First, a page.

Electronic 1099-G tax forms will be available by February 1 and hard copies will be mailed the same day. Visit ides.illinois.gov/1099g for more information.
Learn About PUA
Individuals can still generally apply for PUA within 21 days of receiving a decision on a pending adjudication or appeal that denies regular UI benefits. However, PUA benefits are only payable retroactively through the week ending September 4th, 2021.
The federal Continued Assistance Act allows states to waive recovery of certain Pandemic Unemployment Assistance (PUA) overpayments. See our FAQs for more information.
The federal Pandemic Unemployment Assistance (PUA) program provides benefits for many individuals who have been determined ineligible for state unemployment benefits, including self-employed workers and independent contractors.
How to Apply for PUA
Before you can apply for PUA, we are required to make sure you don't qualify for regular unemployment insurance. So, you need to first apply for regular unemployment insurance.
If you already applied for regular unemployment insurance, and weren't eligible, you can then apply for PUA online. You can also apply by calling IDES at (800) 244-5631.
Who can Apply for PUA?
Those individuals who usually can't get unemployment benefits may be able to get unemployment assistance during the COVID-19 pandemic. For example, you may be able to get PUA benefits if:
1. You were denied regular unemployment benefits.
Because eligibility for unemployment benefits is based on different laws, you may not qualify for regular benefits and still qualify for PUA.
2. You are self-employed, seeking part time employment, or do not have sufficient work history.
Self-employed workers can be gig workers, independent contractors, and/or business owners.
- Business owners
- Sole proprietors who do not pay unemployment contributions
- Workers who filed a Schedule C (Form 1040) tax form to report profit or loss from business
3. You work for an organization that does not pay unemployment insurance taxes.
Some organizations, like nonprofit religious organizations, don't have to pay unemployment insurance taxes. If you work for one of these organizations, you may be eligible for PUA.
4. You ran out of regular unemployment insurance or are otherwise not eligible for an extension.
Because of extensions to the regular unemployment insurance programs, it's unlikely that you would run out of benefits and then need to apply for PUA. Any regular or Extended Benefits you received will be deducted from the maximum number of weeks you can receive in PUA. However, if you've exhausted all weeks in the other programs, then you may be eligible for PUA benefits.
For example, if you voluntarily quit or were not able or available to work due to a COVID-19 related reason, you would not qualify for regular unemployment benefits. However, these same reasons would qualify you for PUA benefits.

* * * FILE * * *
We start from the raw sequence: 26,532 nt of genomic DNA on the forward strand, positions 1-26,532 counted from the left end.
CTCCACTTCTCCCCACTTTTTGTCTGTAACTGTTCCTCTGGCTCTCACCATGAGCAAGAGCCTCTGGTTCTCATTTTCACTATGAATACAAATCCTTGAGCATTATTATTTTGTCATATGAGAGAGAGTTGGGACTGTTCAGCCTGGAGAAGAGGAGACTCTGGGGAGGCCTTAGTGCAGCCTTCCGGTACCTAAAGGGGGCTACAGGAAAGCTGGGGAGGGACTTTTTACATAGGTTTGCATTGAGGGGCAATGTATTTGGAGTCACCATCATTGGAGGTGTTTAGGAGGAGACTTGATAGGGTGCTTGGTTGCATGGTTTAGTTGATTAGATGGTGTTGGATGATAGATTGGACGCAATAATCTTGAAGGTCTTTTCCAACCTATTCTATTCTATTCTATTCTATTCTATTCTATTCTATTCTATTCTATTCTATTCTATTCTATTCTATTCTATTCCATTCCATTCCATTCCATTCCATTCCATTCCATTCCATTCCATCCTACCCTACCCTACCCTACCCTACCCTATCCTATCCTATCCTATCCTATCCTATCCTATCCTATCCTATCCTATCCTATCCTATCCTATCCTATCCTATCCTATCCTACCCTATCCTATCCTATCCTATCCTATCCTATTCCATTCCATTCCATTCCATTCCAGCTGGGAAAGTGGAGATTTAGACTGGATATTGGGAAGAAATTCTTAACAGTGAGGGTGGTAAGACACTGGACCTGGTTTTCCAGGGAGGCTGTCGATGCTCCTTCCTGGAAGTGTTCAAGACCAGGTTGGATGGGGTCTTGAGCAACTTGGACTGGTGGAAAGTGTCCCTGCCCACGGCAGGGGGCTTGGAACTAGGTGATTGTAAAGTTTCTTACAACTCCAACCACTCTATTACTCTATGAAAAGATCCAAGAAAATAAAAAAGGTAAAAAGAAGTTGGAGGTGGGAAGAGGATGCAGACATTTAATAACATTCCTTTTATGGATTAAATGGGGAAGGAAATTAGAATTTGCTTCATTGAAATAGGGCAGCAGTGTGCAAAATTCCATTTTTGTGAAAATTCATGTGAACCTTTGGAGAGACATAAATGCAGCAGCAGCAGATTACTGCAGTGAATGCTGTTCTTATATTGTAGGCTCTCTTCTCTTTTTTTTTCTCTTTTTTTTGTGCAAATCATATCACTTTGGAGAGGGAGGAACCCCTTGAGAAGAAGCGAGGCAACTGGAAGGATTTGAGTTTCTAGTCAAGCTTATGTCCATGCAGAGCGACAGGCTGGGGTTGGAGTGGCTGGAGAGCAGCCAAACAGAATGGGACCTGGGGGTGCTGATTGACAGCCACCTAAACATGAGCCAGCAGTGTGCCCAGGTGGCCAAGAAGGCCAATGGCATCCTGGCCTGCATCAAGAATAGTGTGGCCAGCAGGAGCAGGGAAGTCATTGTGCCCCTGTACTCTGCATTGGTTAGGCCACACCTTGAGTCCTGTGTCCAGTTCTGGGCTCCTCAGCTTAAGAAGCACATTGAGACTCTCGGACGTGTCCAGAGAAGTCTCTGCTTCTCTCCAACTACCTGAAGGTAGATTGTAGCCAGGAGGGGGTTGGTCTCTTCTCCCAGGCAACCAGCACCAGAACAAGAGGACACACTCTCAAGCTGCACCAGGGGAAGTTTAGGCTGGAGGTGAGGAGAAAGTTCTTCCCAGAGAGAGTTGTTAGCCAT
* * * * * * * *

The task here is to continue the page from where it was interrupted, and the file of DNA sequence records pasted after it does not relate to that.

Remember, to be eligible for PUA, you must be unemployed, partially unemployed, or unable or unavailable to work because of a COVID-19 reason allowed by federal law. For example, this could mean:
- You have been diagnosed with COVID-19;
- You have a member of your household who has been diagnosed with COVID-19;
- You are providing care to a household or family member diagnosed with COVID-19;
- You have primary caregiving responsibility for a child or other person who is unable to attend school or another facility as a result of COVID-19;
- You are unable to reach the place of employment because you have been advised by a health care provider to self-quarantine;
- You were scheduled to start work and do not have a job because of COVID-19; or
- You have become the major support for a household because the head of the household died because of COVID-19.
- You refused to return to work or accept an offer of work at a worksite that is not in compliance with local, state, or national health and safety standards directly related to COVID-19.
- You work for a school which is closed due to COVID-19.
- Your hours have been reduced or you were laid off as a direct result of COVID-19.
Tips for Applying
Remember: Before you apply for PUA, you must be denied for regular unemployment insurance.
Collect your 1040 tax forms for the 2019 or 2020 tax year. If you apply for PUA in 2020, you will need your 2019 tax forms. If you apply for PUA in 2021, you will need your 2020 tax forms.
Your net income from your tax documents is used to determine how much you can receive in benefits each week. The minimum weekly benefit amount is $198.
You can also use other acceptable proof of wages or income to apply for PUA, including:
- Form 1040, Schedule C;
- Form 1040, Schedule C-EZ;
- Form 1040-SR, Schedule C;
- Form 1040-SR, Schedule C-EZ;
- Schedule K-1 (Form 1065); and
- Other forms on a case-by-case basis.